Climate Change Video Contest for Students

Students (ages 11-14) are invited to create and submit a brief video about why they care about climate change and what they are doing about it.  Be cool!  Be creative!  Use storytelling or images or shadow puppets in your video.  There are prizes for the winning entries and prizes for the first 100 entries submitted.  Entries are due March 10.  Find out how to create and enter your video.

Endangered Species Youth Art Contest (March 15) + Endangered Species Day (May 16)

President Nixon signed the Endangered Species Act into law on December 28, 1973.  Our legislators understood that, without protection from human actions, many of our nation's living resources would become extinct.

What are some ways that you can help protect endangered species?  Celebrate Endangered Species Day on May 16, 2014, gain the public's attention by tweeting what the ESA has meant to you (#myESA), or celebrate endangered species by entering the Endangered Species Youth Art Contest (deadline of March 15, 2014).  Of course, preserving wildlife habitats and cleaning up the outdoors where you live goes a long way too!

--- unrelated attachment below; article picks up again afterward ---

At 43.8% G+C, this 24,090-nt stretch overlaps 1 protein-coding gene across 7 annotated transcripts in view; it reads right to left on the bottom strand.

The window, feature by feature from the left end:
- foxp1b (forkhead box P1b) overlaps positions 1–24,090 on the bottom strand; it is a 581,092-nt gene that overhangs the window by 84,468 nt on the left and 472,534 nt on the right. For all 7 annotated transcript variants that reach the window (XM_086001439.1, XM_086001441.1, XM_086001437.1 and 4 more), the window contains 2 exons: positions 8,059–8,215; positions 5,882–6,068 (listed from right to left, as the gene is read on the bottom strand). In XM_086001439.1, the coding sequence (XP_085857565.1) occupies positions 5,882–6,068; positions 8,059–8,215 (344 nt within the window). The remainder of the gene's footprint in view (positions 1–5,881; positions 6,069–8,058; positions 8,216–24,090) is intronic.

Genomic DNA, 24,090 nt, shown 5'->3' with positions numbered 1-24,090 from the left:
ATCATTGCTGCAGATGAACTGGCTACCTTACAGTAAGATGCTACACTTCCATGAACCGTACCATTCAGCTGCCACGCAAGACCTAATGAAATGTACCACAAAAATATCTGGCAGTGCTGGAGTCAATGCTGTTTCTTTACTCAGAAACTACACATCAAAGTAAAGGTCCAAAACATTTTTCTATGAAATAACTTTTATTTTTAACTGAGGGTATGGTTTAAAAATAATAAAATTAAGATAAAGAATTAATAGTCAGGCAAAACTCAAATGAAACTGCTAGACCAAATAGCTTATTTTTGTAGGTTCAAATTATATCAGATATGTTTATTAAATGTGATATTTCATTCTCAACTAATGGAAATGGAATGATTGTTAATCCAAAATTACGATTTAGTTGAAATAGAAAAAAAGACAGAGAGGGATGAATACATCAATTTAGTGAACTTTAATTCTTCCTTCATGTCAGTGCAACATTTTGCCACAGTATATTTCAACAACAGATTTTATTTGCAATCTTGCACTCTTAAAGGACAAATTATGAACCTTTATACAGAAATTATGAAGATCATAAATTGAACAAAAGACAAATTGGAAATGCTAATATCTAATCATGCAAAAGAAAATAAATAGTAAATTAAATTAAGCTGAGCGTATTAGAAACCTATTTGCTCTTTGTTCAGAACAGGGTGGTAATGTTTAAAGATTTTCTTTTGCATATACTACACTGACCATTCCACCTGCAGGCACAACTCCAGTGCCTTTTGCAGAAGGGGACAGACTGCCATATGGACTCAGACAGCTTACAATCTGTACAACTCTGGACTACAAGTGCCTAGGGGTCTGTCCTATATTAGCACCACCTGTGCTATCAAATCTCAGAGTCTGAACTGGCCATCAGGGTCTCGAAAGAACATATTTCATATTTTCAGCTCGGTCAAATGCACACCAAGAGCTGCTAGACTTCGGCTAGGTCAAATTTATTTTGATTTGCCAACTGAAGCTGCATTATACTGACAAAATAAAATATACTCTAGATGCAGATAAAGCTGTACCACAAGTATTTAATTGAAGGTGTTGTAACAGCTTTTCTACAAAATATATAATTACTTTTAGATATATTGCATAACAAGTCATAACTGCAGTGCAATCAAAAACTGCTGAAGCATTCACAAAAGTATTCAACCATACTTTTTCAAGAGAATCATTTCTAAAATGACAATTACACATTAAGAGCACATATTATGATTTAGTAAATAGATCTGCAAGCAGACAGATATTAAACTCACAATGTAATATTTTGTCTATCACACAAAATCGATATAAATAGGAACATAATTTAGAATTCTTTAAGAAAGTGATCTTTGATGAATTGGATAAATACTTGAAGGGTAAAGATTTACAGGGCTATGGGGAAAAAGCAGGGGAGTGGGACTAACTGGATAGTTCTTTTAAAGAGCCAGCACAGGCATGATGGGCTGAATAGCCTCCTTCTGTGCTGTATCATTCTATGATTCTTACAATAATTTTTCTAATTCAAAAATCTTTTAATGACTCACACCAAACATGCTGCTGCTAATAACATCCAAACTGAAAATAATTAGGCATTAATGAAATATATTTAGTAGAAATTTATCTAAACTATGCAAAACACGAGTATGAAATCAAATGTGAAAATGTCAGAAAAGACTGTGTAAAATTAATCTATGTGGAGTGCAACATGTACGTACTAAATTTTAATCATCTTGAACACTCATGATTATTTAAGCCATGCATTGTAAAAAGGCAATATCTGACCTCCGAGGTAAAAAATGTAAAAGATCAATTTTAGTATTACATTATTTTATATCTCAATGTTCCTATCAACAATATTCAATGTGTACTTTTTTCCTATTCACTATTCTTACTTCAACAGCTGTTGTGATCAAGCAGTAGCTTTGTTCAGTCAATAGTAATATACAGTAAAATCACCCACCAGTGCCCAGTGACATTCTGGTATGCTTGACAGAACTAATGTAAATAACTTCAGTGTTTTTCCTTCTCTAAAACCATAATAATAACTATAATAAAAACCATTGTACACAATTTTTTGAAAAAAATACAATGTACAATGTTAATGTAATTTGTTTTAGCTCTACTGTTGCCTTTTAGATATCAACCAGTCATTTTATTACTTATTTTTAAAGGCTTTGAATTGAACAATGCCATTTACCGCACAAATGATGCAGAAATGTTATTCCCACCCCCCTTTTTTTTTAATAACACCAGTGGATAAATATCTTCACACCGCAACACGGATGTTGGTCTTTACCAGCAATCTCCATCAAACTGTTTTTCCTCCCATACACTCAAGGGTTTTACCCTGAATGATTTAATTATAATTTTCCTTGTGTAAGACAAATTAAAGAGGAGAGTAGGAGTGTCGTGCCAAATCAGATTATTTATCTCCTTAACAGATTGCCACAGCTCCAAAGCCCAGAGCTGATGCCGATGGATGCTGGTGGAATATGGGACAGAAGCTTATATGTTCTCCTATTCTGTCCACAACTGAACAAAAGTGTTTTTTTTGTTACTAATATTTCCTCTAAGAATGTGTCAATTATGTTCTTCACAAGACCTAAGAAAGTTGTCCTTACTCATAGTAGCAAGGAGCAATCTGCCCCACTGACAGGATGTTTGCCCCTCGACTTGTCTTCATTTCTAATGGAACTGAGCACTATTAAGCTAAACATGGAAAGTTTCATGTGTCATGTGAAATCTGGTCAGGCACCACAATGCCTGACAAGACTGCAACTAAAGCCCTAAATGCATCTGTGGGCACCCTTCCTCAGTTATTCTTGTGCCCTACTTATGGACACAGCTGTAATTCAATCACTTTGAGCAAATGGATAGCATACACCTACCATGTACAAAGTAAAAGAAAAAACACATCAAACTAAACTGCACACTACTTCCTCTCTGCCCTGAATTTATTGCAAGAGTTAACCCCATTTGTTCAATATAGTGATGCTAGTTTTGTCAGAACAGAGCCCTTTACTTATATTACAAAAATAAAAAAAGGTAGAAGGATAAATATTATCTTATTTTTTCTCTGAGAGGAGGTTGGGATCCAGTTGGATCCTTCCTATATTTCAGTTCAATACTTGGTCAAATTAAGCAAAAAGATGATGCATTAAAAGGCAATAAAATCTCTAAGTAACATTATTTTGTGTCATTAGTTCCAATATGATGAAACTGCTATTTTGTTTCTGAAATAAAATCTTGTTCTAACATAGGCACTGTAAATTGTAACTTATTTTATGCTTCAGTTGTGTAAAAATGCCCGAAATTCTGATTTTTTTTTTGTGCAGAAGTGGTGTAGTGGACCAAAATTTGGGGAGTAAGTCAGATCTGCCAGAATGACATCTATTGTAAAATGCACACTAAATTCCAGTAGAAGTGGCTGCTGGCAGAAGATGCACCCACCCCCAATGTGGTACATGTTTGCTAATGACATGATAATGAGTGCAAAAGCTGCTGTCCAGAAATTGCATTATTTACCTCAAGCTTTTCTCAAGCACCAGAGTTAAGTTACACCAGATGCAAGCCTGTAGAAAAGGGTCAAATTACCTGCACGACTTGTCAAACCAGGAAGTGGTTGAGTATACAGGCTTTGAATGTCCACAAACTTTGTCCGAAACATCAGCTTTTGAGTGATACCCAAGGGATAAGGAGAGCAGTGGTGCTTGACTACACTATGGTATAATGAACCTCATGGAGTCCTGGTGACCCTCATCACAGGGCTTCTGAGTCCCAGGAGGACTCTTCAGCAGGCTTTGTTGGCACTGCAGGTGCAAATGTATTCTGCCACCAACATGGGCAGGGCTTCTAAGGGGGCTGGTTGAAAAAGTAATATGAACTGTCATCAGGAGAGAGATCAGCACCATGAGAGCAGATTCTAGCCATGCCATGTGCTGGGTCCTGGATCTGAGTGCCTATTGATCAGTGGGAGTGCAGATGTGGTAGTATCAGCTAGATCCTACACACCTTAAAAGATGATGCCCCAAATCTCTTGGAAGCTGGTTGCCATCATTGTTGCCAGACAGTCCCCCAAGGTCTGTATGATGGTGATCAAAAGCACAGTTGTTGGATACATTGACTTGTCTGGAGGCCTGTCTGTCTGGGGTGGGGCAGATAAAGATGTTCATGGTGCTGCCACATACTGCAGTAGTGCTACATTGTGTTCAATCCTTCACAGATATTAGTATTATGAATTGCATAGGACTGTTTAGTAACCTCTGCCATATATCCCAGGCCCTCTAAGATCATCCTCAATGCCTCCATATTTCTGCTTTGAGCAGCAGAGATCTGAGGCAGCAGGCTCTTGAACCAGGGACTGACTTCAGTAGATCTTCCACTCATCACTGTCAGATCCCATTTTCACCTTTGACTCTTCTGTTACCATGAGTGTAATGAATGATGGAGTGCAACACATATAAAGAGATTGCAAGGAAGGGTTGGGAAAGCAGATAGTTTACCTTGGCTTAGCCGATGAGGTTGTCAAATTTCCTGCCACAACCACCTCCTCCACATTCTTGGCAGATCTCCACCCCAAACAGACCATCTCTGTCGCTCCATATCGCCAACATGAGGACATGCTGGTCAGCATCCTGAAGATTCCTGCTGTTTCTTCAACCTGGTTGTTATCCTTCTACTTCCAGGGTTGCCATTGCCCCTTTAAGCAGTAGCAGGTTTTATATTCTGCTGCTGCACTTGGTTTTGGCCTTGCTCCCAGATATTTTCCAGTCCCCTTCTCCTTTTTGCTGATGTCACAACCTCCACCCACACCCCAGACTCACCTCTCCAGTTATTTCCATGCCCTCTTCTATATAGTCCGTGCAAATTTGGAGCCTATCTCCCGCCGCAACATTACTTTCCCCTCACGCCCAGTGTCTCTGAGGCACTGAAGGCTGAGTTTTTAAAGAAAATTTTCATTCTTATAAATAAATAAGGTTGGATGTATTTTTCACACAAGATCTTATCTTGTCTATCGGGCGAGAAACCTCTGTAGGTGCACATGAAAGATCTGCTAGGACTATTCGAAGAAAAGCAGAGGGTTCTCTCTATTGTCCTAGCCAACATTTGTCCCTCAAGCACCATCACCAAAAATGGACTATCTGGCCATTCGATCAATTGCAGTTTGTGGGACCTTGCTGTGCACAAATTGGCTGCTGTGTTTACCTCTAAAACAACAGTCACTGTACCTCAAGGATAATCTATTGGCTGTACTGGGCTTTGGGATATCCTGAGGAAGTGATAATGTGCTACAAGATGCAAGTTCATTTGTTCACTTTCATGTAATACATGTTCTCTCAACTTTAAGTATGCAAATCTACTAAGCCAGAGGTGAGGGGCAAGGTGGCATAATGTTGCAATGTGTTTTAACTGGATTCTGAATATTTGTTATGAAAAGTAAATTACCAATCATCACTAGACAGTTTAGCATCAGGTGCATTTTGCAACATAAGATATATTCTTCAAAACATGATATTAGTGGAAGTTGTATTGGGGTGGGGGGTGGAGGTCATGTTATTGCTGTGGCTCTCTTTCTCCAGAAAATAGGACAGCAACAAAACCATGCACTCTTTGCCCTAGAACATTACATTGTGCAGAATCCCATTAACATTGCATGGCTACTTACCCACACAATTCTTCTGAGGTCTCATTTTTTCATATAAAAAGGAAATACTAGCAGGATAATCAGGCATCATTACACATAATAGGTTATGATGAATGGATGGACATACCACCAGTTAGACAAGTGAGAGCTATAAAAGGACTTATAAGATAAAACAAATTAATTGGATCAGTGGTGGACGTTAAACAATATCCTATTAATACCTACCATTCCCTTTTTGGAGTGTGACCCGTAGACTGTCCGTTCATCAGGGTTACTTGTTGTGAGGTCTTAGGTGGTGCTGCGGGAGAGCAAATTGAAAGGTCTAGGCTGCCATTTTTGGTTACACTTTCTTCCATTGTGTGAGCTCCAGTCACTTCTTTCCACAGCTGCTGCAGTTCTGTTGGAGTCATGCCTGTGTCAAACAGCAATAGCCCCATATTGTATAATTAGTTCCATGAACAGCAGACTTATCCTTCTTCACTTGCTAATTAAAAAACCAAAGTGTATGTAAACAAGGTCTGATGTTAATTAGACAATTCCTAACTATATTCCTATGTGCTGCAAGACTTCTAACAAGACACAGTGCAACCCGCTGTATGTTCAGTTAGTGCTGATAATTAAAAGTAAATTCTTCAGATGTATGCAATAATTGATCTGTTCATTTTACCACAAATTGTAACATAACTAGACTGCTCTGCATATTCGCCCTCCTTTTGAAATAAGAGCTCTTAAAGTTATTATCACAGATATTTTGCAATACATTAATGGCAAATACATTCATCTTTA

National Poison Prevention Week is March 16-22

March 16-22, 2014, is National Poison Prevention Week.  Protect children from accidental poisoning by household substances.  Lock up household pesticides and chemicals in a high cabinet out of the reach of children.  Learn more about how to protect your family at

Fix a Leak Week is March 17-23, 2014

Nationwide, more than 1 trillion gallons of water leak from U.S. homes each year.  That's why WaterSense reminds Americans to check their plumbing fixtures and irrigation systems each year during Fix a Leak Week.

Pledge to be "for water" during this special week and save up to 10,000 gallons in 10 minutes!  For more information, educational resources, a kids' zone and a Fix a Leak video podcast (available in English and Spanish), click here.

National Wildlife Week is March 17-23, 2014